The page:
In fairness, the look of Kong is quite deliberate; he’s intended to look more like the slightly off-brand Kong of Toho’s Godzilla movies than Peter Jackson’s colossal gorilla. It’s no accident that this Kong – described as not fully grown – is four times the size of Jackson’s. And on the definite upside, it’s neither the goofy Kong of the 1970s version, nor the racially dubious creation of the 1933 original.
The islanders are depicted as a South Pacific tribe with a resource-poor, but technically advanced culture with sophisticated art and writing, and awesome woodcrafting skills, and Marlow notes that he isn’t sure that they die at all if the skull crawlers don’t get them. A far cry from the shipwrecked Uruk-hai of Jackson’s offering, or the horrible native stereotypes of the original.
While the white folks still get the lion’s share of the lines, fully half of the eventual survivors are non-white.
The brilliantly meta post-credits scene affirms thatthe film occupies the same Monarchverse, not only as Godzilla, but also Rodan, Mothra and King Ghidora.
The costume, sets and even the film grain are wonderfully 1974.
There is an awesome, 1974 soundtrack which adds to the air of a war movie. Most strongly it resembles Apocalypse Now, to match its character names from Heart of Darkness (which was directly referenced as a parallel story in the Peter Jackson version.)
How bad is it really?
Kong: Skull Island is a solid tentpole movie, if a little bit po-faced. I’m not saying it needed to be laugh a minute, but Reilly was a breath of fresh air and a little more humour might have made the characters more relatable. Conrad and Wheeler in particular suffer in comparison to the soldier characters, whose camaraderie – there is a touching recurring motif where they express their thoughts as if they were writing part of Chapman’s letter to his son – provides a simple shorthand into their personalities.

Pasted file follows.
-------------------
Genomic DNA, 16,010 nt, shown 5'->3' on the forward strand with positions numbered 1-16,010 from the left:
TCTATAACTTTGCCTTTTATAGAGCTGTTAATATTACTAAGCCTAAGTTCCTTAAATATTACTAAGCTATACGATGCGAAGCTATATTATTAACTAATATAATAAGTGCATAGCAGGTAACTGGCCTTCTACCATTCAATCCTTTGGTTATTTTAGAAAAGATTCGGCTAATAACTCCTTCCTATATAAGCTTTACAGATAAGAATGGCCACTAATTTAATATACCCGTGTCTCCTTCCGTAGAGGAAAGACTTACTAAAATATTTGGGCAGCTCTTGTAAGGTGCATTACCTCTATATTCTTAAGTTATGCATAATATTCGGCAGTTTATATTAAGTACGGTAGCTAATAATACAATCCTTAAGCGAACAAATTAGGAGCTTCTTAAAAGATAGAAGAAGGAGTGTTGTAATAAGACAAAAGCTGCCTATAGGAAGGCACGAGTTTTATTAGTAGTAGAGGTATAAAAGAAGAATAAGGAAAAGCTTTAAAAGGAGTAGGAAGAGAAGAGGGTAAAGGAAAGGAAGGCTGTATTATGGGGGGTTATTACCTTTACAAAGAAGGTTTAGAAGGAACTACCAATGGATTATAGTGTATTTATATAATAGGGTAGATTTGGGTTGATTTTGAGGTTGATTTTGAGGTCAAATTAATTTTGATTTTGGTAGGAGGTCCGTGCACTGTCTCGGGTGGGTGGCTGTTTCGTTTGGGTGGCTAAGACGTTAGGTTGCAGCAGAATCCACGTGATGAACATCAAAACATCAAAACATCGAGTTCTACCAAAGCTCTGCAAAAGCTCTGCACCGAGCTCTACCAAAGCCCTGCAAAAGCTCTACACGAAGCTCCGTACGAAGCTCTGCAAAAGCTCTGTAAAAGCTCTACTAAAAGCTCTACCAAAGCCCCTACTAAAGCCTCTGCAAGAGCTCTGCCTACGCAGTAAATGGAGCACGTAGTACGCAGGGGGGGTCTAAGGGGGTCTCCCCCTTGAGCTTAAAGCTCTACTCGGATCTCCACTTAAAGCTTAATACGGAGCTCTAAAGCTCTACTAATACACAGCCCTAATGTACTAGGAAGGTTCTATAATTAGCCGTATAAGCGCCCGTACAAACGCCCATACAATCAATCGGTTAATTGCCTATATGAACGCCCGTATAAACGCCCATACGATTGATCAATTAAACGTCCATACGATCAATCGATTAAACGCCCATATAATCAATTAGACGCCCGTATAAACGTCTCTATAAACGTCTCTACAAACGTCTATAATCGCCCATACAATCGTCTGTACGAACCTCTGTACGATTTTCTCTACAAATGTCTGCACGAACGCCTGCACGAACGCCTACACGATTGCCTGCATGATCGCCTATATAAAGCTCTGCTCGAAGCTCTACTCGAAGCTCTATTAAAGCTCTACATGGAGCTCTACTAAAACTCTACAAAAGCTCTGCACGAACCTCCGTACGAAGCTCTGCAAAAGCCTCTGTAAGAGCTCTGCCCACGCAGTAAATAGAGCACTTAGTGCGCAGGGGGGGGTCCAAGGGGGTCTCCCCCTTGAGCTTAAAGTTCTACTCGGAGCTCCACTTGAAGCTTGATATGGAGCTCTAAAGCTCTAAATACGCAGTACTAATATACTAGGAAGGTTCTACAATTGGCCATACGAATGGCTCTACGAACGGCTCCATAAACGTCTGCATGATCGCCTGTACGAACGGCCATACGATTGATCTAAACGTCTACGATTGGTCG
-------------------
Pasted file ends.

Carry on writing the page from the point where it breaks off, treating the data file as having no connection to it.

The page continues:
Best bit (if such there is)?
Godzilla was often accused of keeping the goods off display. Not so Kong, which puts its star front and centre after about three minutes, and brings the modern characters onto the island with a brutally intense ape assault.
What’s up with…?
- San Lin’s biology credentials? She barely does a lick of biology the whole film, but totes a rifle like a pro.
- The Iwi’s perfect wall camoflage?
Production values – Exceptional. Once you accept Kong’s fully bipedal stance as a feature, not a bug, Skull Island is a magnificently realised wilderness. 2
Dialogue and performances – The performances are uniformly excellent, but the script is kind of workmanlike. In part, this is because the humans aren’t the point, and in that way the film is definitely superior to, say, the Michael Bay Transformers film series, which gets overblown human drama in the way of the stompy robot action, but with so many characters, more of them needed to be engaging. 8
Plot and execution – The plot is simple, mostly going from place to place and being attacked by action set pieces, but well-paced, and ties into the larger Monarchverse in interesting ways. 5
Randomness – Kong is tight, with very little wierdness. There is a giant spider that isn’t anything more than another set piece, but other than that it’s mostly part of a larger whole. 4
Waste of potential – The film builds on the warm reception of Gareth Edwards’ Godzilla and is an effective expansion of that movie’s world. It’s kind of a shame not to see Kong in New York, but on that front it was presumably hamstrung by Gojira having to be a surprise in 2014. 4